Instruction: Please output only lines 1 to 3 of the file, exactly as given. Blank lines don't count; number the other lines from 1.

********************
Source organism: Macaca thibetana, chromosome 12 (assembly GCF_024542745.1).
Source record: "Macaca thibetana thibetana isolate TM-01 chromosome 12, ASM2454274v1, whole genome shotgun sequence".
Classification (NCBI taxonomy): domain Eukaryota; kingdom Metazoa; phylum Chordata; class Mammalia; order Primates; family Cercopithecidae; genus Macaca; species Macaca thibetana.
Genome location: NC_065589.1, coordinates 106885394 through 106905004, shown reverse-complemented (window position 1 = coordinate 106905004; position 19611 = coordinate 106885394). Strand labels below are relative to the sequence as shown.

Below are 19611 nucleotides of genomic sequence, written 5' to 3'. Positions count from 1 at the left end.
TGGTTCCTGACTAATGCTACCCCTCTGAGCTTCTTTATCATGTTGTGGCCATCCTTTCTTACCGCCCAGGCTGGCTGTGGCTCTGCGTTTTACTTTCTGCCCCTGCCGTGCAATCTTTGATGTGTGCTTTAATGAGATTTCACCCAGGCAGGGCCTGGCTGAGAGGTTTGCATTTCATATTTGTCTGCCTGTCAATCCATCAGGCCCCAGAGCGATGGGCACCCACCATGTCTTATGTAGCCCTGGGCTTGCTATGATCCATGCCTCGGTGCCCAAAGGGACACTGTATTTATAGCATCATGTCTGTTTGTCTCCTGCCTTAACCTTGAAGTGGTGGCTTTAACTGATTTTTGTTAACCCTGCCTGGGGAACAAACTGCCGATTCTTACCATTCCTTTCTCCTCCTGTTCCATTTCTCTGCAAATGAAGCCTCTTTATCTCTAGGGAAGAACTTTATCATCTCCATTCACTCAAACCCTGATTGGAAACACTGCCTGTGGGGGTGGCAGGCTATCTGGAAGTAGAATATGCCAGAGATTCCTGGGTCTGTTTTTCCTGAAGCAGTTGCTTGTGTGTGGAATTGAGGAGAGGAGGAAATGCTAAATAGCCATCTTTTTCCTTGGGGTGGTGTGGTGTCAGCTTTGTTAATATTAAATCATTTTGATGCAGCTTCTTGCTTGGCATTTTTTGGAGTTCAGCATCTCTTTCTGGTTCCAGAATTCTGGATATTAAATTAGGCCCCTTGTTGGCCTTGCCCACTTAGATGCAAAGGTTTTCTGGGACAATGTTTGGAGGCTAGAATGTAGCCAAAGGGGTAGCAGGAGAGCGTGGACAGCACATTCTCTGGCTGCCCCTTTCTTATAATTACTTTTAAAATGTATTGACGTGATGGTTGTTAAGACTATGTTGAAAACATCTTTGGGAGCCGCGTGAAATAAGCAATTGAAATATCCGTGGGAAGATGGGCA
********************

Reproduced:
Source organism: Macaca thibetana, chromosome 12 (assembly GCF_024542745.1).
Source record: "Macaca thibetana thibetana isolate TM-01 chromosome 12, ASM2454274v1, whole genome shotgun sequence".
Classification (NCBI taxonomy): domain Eukaryota; kingdom Metazoa; phylum Chordata; class Mammalia; order Primates; family Cercopithecidae; genus Macaca; species Macaca thibetana.